Escape from the hustle and bustle with these spots in Kyushu!

As someone who has been in Kyushu for over ten years, I can attest that it’s a pretty nice place to live. The island consists of seven prefectures: Fukuoka, Oita, Saga, Nagasaki, Kumamoto, Miyazaki and Kagoshima, and often Okinawa is included too.

Kyushu is much more laid back than its mainland counterpart, and people here are friendly and full of character. Where else can you can enjoy city life with beautiful scenic views just a stone’s throw away? I wouldn’t trade living down here for Tokyo at all.

However, Kyushu is often overlooked in people’s Japan itineraries. A shame, because you miss out on visiting places like the Nagasaki Peace Museum, Kumamoto Castle, or other great sightseeing spots. But Kyushu has much more to offer than what a cursory Google search might tell you. Where are the places that the locals like to visit? Here are a couple for you!

1. Nanzoin Temple, Fukuoka Prefecture

Nanzoin Temple is home to the biggest bronze statue in the world, the Reclining Buddha. Just a quick 25 minute train journey away from Hakata station, visitors are encouraged to grab the coloured ropes in the Buddha’s left hand and say a prayer.

The statue stands at a whopping 300 tons (272,000 kilograms), and it has been around for over a hundred years, originally a gift to Japan from Myanmar.

2. The Hells of Beppu, Oita Prefecture

While Oita prefecture is famous for hot springs, these hot springs are just for looking at. Known as the “Hells” of Beppu, these eight hot springs each have their own unique charm, including the “Umi Hell,” a bright blue hot spring that’s surrounded by beautiful gardens, and the “Oniishibozu Hell,” a hot spring with bubbling mud that looks like a monk’s shaven head.

3. Udo Shrine, Miyazaki Prefecture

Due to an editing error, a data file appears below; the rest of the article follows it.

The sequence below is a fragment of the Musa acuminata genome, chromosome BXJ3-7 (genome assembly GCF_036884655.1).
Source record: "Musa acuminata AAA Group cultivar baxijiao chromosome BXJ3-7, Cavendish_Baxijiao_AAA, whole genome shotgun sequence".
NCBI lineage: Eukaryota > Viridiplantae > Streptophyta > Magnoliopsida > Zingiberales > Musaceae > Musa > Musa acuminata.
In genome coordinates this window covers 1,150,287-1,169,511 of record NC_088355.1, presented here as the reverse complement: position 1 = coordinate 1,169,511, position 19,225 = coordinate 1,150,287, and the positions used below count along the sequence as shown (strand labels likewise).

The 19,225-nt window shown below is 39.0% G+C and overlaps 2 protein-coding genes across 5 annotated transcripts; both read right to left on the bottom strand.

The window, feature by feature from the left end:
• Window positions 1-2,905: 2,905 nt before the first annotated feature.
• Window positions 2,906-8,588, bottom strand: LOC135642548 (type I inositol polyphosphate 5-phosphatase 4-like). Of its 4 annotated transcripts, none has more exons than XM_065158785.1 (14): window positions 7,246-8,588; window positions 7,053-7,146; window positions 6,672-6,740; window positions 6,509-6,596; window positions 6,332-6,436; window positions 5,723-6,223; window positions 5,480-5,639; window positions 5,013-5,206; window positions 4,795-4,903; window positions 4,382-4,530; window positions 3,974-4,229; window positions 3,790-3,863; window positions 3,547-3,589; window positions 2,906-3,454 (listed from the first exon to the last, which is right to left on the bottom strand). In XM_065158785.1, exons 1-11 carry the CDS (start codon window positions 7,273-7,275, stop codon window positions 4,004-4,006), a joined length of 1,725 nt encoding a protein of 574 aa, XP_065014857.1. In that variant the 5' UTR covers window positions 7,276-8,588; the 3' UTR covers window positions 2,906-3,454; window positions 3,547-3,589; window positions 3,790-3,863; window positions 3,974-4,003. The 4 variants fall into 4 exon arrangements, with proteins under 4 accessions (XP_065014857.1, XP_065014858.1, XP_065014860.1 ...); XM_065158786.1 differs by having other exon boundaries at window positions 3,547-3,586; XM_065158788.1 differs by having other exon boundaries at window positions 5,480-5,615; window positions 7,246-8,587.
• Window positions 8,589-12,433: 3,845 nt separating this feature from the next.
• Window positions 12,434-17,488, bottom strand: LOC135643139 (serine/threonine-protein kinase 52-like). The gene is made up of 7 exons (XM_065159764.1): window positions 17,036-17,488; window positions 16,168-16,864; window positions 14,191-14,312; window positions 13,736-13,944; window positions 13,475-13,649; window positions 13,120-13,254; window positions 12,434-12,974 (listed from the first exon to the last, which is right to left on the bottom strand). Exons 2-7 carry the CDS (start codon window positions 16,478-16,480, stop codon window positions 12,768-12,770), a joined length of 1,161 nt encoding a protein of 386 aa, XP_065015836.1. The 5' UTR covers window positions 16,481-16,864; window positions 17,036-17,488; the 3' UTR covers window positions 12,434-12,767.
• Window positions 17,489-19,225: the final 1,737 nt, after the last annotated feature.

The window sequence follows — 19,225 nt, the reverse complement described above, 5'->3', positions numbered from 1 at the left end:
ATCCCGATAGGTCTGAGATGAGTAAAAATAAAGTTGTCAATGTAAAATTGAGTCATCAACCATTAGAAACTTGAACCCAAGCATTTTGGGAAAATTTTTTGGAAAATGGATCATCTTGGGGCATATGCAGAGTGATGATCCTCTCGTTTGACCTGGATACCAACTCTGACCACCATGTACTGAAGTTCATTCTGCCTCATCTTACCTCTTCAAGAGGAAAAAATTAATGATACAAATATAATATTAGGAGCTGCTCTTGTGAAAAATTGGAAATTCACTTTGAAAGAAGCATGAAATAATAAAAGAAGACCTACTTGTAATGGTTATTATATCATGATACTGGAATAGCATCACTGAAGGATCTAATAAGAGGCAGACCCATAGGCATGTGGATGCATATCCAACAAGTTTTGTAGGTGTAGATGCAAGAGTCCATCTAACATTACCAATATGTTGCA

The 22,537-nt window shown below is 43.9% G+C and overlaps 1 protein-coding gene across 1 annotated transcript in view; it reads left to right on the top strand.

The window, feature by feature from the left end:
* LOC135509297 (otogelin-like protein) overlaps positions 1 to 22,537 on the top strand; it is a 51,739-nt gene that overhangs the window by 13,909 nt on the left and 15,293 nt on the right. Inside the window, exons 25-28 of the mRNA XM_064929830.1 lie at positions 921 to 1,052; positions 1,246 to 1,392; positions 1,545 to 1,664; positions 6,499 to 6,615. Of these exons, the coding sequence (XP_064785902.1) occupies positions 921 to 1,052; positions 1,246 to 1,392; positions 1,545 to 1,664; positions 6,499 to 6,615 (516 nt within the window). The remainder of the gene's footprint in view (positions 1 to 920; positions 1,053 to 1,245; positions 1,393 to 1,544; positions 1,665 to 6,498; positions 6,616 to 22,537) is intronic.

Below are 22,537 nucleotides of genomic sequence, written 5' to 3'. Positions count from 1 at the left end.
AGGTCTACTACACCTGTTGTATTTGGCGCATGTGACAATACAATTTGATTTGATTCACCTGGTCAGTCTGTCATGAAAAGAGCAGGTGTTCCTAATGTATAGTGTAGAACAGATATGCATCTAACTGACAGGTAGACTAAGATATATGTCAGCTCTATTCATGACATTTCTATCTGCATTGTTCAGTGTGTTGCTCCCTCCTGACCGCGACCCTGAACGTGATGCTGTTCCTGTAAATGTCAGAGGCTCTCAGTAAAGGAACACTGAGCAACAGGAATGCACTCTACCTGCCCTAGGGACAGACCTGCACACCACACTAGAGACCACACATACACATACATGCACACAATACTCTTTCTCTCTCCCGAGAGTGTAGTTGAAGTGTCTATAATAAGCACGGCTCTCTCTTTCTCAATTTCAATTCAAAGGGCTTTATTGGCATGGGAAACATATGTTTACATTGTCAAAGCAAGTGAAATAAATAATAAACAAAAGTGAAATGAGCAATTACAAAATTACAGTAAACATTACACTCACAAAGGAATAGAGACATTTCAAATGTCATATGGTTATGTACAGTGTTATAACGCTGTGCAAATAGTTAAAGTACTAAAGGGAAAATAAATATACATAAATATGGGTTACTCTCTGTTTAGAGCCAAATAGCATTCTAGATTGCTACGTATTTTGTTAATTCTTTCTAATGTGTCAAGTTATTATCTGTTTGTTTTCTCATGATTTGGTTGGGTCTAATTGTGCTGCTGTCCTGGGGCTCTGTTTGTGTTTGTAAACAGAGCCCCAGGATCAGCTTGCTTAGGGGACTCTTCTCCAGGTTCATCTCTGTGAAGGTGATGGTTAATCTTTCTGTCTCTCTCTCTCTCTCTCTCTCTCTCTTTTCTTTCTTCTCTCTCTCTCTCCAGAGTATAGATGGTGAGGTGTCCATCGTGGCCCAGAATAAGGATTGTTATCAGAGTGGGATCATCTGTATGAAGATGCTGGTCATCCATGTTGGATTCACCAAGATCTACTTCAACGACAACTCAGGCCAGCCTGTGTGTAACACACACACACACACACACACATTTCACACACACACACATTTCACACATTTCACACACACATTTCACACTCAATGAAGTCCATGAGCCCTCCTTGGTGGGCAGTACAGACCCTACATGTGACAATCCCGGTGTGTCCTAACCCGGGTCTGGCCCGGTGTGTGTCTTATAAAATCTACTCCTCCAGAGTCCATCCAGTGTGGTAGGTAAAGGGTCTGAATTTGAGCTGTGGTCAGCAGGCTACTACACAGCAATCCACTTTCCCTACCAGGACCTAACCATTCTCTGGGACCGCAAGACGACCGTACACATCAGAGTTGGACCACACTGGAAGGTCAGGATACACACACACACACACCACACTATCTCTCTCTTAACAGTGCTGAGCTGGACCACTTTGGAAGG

Nestled away in a cave in southern Miyazaki, Udo Shrine is a unique shrine with a great ocean view. According to Japanese legend, the shrine is said to be related to Emperor Jimmu who, according to Shinto myths, was the first emperor of Japan.

There are several rocks in the cave that resemble breasts, and the young Emperor was said to have breast-fed on these rocks. As a result, drinking the water that drips from the cave walls is thought to bring good luck to pregnant women. There is also a rope target on the rocks below the shrine. Buy a set of lucky rocks and see if you can throw them inside the target for extra good luck!

4. Kuju Flower Park, Oita Prefecture

With over three million flowers to see, Kuju Flower Park is a great place to take some beautiful pictures. The flowers available vary by season, with an average of five hundred different varieties on display, including sunflowers, tulip,s and pink moss. As if it wasn’t already picturesque enough, the Kuju Mountain Range can be seen in the distance, and it’s open for camping too.

5. Mt. Aso, Kumamoto Prefecture

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Mt. Aso is the largest active volcano in all of Japan, and ranks as one of the biggest in the world. As it is an active volcano, visitors are often restricted from getting too close, so check out the information page to see if it is safe to visit. When it’s not busy erupting, visitors can walk around the crater and see the beautiful blue lake inside it, or just enjoy the beautiful countryside that surrounds the mountain. There’s lots of gorgeous scenery in the area surrounding it too.

Of course, there are many other great places to visit in Kyushu, as well as delicious local food to try out. So once the pandemic slows down and visiting Japan becomes possible again, be sure to include Kyushu on your itinerary. You won’t regret it!

Top image: Pakutaso
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